A regional Uber executive will be in Hanoi next week to realize the plan
Uber is keen to find a way to cooperate with Vietnamese taxi companies, instead of eliminating them from the market or going against their traditional business model, an Asia-Pacific executive of the ride-hailing app has said.
Uber is facing strong protests from conventional taxicabs, who say the California-based transportation technology company is stealing passengers from them, in Vietnam.
Local taxi operators in Hanoi and Ho Chi Minh City have repeatedly called on authorities to either ban Uber and a similar ride-hailing app – Grab – from operating, or at last subject them to the same tax policies and regulations as conventional taxi companies.
However, Brooks Entwistle, chief business officer for Asia-Pacific with Uber, has underlined that cooperating with Vietnamese taxi firms is an important part of the company’s development strategy.
Speaking to Tuoi Tre (Youth) newspaper on the sidelines of a media meeting in Singapore on Tuesday, Entwistle said Vietnam is an important and potential market for Uber in the region and the company wants to cooperate with conventional local taxicabs for all parties to achieve mutual growth.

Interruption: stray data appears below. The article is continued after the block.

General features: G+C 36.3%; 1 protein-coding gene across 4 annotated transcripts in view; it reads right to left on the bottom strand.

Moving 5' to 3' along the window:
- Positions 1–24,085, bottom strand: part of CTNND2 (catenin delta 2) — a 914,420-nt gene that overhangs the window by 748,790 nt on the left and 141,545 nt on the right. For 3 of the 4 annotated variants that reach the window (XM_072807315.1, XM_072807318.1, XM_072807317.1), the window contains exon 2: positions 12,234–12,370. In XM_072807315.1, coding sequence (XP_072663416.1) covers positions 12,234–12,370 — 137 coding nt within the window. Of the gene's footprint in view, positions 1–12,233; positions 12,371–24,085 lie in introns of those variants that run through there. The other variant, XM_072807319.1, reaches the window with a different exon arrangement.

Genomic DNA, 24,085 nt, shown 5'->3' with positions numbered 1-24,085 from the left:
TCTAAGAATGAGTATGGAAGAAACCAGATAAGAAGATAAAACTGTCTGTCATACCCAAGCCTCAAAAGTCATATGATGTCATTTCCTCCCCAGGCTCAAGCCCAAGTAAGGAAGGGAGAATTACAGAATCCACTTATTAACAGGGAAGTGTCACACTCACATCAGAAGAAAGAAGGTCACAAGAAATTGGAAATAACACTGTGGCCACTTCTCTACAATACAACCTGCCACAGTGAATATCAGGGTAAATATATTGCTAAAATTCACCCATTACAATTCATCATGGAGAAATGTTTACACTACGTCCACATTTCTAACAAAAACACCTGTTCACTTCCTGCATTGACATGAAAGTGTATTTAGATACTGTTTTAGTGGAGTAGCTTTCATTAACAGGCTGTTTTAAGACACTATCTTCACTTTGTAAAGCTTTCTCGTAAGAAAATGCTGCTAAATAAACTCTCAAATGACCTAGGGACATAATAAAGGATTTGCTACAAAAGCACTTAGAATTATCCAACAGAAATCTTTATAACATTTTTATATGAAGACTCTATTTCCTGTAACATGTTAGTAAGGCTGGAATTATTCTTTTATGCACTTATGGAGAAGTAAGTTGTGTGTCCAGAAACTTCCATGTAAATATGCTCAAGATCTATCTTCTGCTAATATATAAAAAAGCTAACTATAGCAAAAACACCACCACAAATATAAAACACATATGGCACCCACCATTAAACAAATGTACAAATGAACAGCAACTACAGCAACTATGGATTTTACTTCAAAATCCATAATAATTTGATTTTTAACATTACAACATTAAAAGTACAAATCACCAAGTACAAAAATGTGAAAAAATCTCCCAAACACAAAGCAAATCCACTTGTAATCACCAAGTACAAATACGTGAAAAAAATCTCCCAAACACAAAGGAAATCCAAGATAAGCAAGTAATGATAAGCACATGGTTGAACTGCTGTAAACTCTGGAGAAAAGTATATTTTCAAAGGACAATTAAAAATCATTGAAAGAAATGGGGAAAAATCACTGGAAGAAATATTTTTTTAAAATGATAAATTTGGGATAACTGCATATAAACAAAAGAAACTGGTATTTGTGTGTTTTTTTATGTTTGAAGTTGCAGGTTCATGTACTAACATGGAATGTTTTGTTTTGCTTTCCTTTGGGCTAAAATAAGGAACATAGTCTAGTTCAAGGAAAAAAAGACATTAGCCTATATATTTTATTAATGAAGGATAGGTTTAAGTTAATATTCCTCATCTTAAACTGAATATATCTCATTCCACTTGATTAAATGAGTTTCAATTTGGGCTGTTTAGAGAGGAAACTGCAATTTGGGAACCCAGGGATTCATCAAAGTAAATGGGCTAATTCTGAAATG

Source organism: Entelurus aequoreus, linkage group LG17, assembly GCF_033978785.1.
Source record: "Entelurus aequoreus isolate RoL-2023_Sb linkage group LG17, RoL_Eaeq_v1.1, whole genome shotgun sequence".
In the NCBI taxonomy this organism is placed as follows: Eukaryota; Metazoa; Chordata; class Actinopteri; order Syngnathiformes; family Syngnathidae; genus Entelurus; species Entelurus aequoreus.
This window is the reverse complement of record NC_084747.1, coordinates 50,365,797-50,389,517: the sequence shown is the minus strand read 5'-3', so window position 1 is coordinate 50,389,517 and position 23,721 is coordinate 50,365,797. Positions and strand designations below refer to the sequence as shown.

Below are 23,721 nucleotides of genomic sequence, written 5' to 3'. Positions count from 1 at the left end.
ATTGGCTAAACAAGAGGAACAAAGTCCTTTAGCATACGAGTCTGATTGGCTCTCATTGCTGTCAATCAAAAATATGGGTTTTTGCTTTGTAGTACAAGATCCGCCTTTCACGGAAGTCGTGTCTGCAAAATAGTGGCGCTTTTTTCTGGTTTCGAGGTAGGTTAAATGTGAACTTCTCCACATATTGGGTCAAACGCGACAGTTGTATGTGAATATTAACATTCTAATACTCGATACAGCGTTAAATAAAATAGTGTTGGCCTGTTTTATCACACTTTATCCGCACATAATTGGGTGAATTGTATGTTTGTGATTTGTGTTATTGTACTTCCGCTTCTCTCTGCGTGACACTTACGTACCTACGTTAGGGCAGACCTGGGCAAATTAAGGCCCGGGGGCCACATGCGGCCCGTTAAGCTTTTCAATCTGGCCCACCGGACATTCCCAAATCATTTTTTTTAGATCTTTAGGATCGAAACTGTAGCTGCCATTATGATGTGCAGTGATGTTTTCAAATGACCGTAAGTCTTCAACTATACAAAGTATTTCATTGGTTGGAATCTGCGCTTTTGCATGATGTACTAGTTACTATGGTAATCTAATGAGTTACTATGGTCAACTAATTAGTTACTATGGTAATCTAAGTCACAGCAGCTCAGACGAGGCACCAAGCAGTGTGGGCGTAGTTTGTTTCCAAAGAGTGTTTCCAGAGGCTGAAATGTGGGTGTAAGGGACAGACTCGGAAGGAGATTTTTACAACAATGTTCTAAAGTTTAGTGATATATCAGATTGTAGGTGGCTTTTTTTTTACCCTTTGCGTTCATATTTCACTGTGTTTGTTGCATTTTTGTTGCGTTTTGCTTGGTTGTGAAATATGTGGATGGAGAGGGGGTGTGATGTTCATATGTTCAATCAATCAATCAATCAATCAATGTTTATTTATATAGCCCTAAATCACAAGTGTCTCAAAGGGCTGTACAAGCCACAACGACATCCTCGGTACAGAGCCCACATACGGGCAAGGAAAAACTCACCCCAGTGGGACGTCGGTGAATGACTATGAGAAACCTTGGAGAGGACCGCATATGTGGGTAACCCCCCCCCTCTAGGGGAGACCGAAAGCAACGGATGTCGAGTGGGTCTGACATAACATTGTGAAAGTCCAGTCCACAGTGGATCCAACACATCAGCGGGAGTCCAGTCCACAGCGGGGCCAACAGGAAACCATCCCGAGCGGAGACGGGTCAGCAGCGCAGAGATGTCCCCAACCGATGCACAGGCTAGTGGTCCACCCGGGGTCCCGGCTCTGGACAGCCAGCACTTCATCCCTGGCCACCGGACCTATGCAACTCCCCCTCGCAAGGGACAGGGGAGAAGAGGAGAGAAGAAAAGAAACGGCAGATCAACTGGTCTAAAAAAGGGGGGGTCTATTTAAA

The Uber executive added that he is scheduled to visit Hanoi next week to meet with local regulatory bodies with regard to the app’s operations in the Southeast Asian country.
The upcoming cooperation is aimed at reducing the number of no-passenger cars traveling on the streets and easing traffic congestion, Entwistle said.
He emphasized that Uber wants to work together with Vietnamese taxi firms to achieve business growth, instead of going against them.
Last month Uber inked agreements with three major taxi firms in Taipei, allowing cab drivers in the Taiwanese city to use its app, a move which Entwistle said would be applied widely across Southeast Asian cities in the coming time.
Tuesday’s meeting was jointly held by Uber and The Boston Consulting Group (BCG), where the latter released its findings on the ride-sharing trend in major cities across Asia.
The survey, polling 9,000 participants in Jakarta, Singapore, Kuala Lumpur, Manila, Bangkok, Hong Kong, Taipei, Hanoi and Ho Chi Minh City, suggested that more and more cars will join the traffic flow in Southeast Asian cities in the next few years, worsening gridlocks during rush hours.
According to the survey, 81 percent of the respondents in Ho Chi Minh City and 79 percent in Hanoi want to buy a car in the next five years. The two Vietnamese cities also have the worst traffic jams, in terms of time wasted, among Southeast Asian metropolises.
For instance, during rush hours in Hanoi, it takes 70 minutes to complete a trip that normally takes only 30 minutes, meaning commuters have to spend 40 minutes on average in a traffic jam.
The survey also found that ride-hailing apps have helped lower the number of cars traveling on the streets by 92 percent in Bangkok, 91 percent in Kuala Lumpur and 88 percent in the Philippines.